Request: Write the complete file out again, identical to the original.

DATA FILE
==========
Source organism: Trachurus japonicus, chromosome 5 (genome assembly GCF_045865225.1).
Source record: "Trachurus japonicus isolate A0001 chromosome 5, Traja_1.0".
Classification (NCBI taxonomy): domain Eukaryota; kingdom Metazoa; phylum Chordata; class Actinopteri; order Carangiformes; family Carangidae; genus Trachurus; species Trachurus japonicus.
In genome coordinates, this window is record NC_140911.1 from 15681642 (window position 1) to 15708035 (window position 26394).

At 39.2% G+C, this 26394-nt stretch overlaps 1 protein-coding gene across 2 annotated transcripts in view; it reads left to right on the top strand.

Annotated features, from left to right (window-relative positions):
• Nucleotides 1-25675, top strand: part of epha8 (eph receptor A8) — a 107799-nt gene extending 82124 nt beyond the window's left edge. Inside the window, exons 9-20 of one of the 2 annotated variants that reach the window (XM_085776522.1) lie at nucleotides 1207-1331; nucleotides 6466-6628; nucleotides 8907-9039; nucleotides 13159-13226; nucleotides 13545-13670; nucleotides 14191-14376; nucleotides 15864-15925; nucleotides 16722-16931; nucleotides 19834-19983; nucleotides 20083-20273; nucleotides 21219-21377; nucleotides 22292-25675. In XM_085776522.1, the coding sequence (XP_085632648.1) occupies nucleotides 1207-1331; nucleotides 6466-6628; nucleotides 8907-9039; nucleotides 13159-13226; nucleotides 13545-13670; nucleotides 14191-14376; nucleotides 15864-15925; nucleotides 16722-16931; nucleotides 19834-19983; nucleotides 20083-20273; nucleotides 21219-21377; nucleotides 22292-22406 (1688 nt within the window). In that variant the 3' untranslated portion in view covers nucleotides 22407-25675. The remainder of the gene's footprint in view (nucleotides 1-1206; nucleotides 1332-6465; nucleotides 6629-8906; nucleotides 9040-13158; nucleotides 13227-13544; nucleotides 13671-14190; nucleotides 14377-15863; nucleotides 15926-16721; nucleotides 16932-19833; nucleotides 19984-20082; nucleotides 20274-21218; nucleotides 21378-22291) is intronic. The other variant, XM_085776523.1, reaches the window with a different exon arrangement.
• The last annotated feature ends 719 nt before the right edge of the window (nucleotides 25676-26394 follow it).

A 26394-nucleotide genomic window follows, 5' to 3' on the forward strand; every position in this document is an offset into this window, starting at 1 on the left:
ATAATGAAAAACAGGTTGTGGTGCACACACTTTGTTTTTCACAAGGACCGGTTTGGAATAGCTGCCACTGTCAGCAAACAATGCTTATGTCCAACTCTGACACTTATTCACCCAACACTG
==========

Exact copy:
Source organism: Trachurus japonicus, chromosome 5 (genome assembly GCF_045865225.1).
Source record: "Trachurus japonicus isolate A0001 chromosome 5, Traja_1.0".
Classification (NCBI taxonomy): domain Eukaryota; kingdom Metazoa; phylum Chordata; class Actinopteri; order Carangiformes; family Carangidae; genus Trachurus; species Trachurus japonicus.
In genome coordinates, this window is record NC_140911.1 from 15681642 (window position 1) to 15708035 (window position 26394).

At 39.2% G+C, this 26394-nt stretch overlaps 1 protein-coding gene across 2 annotated transcripts in view; it reads left to right on the top strand.

Annotated features, from left to right (window-relative positions):
• Nucleotides 1-25675, top strand: part of epha8 (eph receptor A8) — a 107799-nt gene extending 82124 nt beyond the window's left edge. Inside the window, exons 9-20 of one of the 2 annotated variants that reach the window (XM_085776522.1) lie at nucleotides 1207-1331; nucleotides 6466-6628; nucleotides 8907-9039; nucleotides 13159-13226; nucleotides 13545-13670; nucleotides 14191-14376; nucleotides 15864-15925; nucleotides 16722-16931; nucleotides 19834-19983; nucleotides 20083-20273; nucleotides 21219-21377; nucleotides 22292-25675. In XM_085776522.1, the coding sequence (XP_085632648.1) occupies nucleotides 1207-1331; nucleotides 6466-6628; nucleotides 8907-9039; nucleotides 13159-13226; nucleotides 13545-13670; nucleotides 14191-14376; nucleotides 15864-15925; nucleotides 16722-16931; nucleotides 19834-19983; nucleotides 20083-20273; nucleotides 21219-21377; nucleotides 22292-22406 (1688 nt within the window). In that variant the 3' untranslated portion in view covers nucleotides 22407-25675. The remainder of the gene's footprint in view (nucleotides 1-1206; nucleotides 1332-6465; nucleotides 6629-8906; nucleotides 9040-13158; nucleotides 13227-13544; nucleotides 13671-14190; nucleotides 14377-15863; nucleotides 15926-16721; nucleotides 16932-19833; nucleotides 19984-20082; nucleotides 20274-21218; nucleotides 21378-22291) is intronic. The other variant, XM_085776523.1, reaches the window with a different exon arrangement.
• The last annotated feature ends 719 nt before the right edge of the window (nucleotides 25676-26394 follow it).

A 26394-nucleotide genomic window follows, 5' to 3' on the forward strand; every position in this document is an offset into this window, starting at 1 on the left:
ATAATGAAAAACAGGTTGTGGTGCACACACTTTGTTTTTCACAAGGACCGGTTTGGAATAGCTGCCACTGTCAGCAAACAATGCTTATGTCCAACTCTGACACTTATTCACCCAACACTG